Congratulations, your hiring team has reviewed resumes, endured the interview process, and has found a candidate to join your team! Now you just have to send out an offer and hope they accept the position! But wait, what should you write in an offer letter?
Offer letters are typically about two pages but contain a range of essential information, such as the expectations, conditions, and details of the job.
Before you spend the next fifteen minutes staring at a document with only “dear candidate” written at the top, don’t worry –we got you!
Read on to learn how to write an effective, concise offer letter that presents all the information the candidate needs. Then, you can focus on the exciting part: adding a new member to your team!
Why Send an Offer Letter?
The letter serves as an invitation for the candidate to work at your company. Further, it will make all the critical information easily accessible to the candidate as they make their decision on whether or not to accept the job offer.
By sending a job offer letter to a prospective employee, the employer makes the critical information easily accessible. This can allow the candidate to make an informed decision on whether or not they will accept the position quickly and confidently. In addition to these advantages for the employee, the employer also benefits from a prompt decision. These benefits may include, for example:
- If the candidate accepts, the company has the opportunity to begin to onboarding process immediately
- If the candidate declines, the employer can quickly send an offer to another candidate who would be a good fit for the position
First, Consider Extending a Verbal Offer
A verbal offer can save time for an employer by ensuring the candidate is still interested in the position and willing to negotiate. Who wants to take the time to write an offer letter just to send it over to a candidate who accepted an offer from another company yesterday?
We recommend extending a verbal offer and securing interest before drafting an efficient offer letter.
We don’t suggest employers extend only a verbal offer to candidates because candidates should have easy access to all the information provided in the offer letter.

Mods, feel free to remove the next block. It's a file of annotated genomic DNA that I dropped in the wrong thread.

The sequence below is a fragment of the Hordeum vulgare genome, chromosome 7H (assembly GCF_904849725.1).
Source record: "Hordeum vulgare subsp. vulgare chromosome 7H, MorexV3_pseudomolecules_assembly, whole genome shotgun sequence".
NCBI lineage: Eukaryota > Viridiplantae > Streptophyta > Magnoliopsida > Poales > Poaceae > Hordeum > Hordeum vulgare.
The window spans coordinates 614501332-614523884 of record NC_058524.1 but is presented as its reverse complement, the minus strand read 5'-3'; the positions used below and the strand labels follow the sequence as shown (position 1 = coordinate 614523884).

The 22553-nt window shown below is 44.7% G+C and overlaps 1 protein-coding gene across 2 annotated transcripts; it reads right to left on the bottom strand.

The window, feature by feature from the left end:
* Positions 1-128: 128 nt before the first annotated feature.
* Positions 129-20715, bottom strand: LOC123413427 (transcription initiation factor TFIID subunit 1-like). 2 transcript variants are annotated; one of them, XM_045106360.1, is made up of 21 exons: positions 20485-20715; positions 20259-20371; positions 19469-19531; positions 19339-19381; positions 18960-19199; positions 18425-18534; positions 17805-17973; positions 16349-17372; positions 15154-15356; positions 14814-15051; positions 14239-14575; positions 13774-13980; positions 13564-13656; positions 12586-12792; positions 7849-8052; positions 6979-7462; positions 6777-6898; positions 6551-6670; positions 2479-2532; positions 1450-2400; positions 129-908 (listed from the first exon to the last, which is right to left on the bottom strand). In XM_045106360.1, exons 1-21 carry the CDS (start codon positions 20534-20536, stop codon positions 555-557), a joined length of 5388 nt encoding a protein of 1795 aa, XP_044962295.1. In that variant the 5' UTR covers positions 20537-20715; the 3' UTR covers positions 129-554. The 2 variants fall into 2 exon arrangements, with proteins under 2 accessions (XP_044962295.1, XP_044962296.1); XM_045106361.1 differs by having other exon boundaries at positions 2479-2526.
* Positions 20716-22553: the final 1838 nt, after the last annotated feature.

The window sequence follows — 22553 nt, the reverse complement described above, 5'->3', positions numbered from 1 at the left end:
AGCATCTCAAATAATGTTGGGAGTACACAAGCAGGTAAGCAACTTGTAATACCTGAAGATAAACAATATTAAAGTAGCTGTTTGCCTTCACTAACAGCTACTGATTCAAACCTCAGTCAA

Let’s Talk Salutations
Employers should choose the appropriate salutations to greet the candidate. Consider the company’s brand voice.
If the brand voice is more casual, the employer may choose to simply use the candidates first names in the offer letter. If the brand voice is more formal, employers may opt to use a title indicator like “Mr.,” “Mrs.,” “Ms.”
The Opening Line
Similar to the salutations, an employer can make the first line(s) of the letter formal or casual depending on the brand voice or company culture.
The Body Paragraphs: What Information Should Employers Include in an Offer Letter?
Offer letters may vary depending on the position and industry but generally contain about three paragraphs. According to The Balance Careers, an offer letter confirms employment details including:
- Job title
- Job description and responsibilities
- Schedule (i.e. full-time/part-time)
- Reporting structure
- Starting date of employment
- Base salary
- Benefits information
- Acknowledgment of offer and confirmation of acceptance
Additional Elements to Include in an Offer Letter
According to the Society for Human Resource Management, depending on the state and/or employer, an effective offer letter might also include:
- Policies: For example, “employment will be subject to the company’s policies, procedures, and handbook (if applicable) as adopted, revised or deleted from time to time.”
- At-will employment: Explains that “either the employee or the company can terminate the relationship at any time, with or without cause or advance notice.”
- Contingencies: “State that the offer is contingent upon a background check clearance, reference check, and proof of the employee’s right to work in the U.S., as required by law.”
- Prior employer confidential information and restrictions
- Your employee handbook
Close your offer letter by expressing excitement about the candidate joining the team. Be sure to include contact information, a line for the candidate to sign as well as a date they should provide a decision.
Think about including a disclaimer to clarify the letter is not a legally binding contract or agreement.
Let’s Review Examples of a Successful Offer Letter
Below, we’ve included an example of an effective offer letter (minus the additional elements listed above). We’ve written this letter as if we were adding another member to our team.